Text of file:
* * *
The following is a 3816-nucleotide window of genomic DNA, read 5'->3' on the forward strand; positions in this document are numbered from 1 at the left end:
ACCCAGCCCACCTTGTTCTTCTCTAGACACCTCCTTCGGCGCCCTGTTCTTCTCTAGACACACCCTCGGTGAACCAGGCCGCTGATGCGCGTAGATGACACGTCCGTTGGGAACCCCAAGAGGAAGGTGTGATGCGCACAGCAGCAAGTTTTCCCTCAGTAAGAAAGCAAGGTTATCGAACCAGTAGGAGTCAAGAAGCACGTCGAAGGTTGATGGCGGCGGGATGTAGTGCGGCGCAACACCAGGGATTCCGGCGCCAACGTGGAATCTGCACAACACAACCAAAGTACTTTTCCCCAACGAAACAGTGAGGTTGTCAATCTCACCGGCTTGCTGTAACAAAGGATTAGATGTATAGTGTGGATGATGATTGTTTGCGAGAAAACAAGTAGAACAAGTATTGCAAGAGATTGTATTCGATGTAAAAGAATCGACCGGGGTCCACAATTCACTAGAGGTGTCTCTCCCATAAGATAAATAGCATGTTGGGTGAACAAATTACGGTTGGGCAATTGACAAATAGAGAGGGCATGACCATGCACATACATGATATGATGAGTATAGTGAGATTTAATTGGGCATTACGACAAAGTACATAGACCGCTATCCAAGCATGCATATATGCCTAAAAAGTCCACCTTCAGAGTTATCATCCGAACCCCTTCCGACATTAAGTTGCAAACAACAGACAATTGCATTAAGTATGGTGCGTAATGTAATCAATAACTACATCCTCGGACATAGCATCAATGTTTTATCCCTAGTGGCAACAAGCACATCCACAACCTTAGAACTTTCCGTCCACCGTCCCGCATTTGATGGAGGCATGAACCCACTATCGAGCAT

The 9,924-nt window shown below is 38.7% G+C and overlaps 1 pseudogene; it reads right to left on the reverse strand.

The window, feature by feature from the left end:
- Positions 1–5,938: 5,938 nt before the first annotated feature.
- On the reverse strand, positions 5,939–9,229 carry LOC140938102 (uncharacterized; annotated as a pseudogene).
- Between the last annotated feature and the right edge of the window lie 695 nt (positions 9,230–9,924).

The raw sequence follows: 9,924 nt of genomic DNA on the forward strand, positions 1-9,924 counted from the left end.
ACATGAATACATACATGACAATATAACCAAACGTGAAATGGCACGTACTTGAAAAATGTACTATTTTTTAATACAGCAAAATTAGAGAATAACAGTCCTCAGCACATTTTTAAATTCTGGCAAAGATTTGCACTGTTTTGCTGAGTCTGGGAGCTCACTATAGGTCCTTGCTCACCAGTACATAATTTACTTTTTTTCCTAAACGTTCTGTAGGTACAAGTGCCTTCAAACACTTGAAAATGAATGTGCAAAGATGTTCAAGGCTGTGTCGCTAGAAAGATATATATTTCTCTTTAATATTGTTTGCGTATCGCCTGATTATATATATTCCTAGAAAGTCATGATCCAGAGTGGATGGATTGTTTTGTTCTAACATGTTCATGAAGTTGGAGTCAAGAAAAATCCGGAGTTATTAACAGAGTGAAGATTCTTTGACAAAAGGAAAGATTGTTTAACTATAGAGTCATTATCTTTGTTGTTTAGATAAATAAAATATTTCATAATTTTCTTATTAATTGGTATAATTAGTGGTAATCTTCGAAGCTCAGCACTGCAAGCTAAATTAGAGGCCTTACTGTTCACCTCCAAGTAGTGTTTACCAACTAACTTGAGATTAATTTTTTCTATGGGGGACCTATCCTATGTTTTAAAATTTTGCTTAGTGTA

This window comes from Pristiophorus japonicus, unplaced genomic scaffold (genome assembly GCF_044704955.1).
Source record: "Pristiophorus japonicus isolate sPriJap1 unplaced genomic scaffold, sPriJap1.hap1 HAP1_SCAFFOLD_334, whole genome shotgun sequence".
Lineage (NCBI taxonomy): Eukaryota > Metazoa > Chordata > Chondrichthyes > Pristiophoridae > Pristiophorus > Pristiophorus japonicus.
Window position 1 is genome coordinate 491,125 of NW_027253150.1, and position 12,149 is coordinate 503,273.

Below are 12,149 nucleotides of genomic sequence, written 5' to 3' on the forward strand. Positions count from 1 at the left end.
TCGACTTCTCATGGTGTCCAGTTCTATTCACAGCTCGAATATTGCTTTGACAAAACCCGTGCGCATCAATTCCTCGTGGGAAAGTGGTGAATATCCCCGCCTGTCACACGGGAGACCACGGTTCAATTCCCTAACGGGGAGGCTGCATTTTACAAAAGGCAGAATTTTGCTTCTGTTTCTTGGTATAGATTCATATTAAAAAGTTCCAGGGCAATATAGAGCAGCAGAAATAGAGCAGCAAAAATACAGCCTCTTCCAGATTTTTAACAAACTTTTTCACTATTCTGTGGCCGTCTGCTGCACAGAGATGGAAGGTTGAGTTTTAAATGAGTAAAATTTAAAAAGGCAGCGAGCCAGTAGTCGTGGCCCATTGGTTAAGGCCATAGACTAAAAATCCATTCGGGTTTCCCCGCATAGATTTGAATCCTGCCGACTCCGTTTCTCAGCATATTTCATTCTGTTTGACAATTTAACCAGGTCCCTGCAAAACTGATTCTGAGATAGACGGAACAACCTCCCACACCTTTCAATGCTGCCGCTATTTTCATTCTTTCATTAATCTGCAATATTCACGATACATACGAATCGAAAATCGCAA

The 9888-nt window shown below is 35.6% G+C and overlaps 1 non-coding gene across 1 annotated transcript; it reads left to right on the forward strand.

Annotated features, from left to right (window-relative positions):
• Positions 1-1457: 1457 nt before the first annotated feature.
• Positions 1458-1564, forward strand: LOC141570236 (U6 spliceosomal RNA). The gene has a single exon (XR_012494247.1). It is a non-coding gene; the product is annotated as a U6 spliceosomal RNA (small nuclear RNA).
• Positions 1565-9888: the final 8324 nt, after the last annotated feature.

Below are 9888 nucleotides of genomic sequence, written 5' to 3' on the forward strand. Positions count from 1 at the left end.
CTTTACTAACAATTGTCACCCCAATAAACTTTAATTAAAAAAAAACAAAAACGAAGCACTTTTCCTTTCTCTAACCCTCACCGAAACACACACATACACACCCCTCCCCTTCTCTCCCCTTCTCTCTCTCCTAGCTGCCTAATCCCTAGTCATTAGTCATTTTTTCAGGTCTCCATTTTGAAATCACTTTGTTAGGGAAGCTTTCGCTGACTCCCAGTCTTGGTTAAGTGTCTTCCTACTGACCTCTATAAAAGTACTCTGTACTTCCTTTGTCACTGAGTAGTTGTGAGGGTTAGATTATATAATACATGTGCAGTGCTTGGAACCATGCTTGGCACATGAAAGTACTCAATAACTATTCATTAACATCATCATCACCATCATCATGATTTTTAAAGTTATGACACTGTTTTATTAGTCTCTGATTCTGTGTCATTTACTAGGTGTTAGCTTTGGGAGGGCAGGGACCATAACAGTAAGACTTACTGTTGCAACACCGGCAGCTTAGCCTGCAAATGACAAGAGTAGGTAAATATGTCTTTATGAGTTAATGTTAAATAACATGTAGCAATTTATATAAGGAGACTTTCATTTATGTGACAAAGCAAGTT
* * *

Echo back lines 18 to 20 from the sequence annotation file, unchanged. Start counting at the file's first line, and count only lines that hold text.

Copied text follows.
• Positions 1-1457: 1457 nt before the first annotated feature.
• Positions 1458-1564, forward strand: LOC141570236 (U6 spliceosomal RNA). The gene has a single exon (XR_012494247.1). It is a non-coding gene; the product is annotated as a U6 spliceosomal RNA (small nuclear RNA).
• Positions 1565-9888: the final 8324 nt, after the last annotated feature.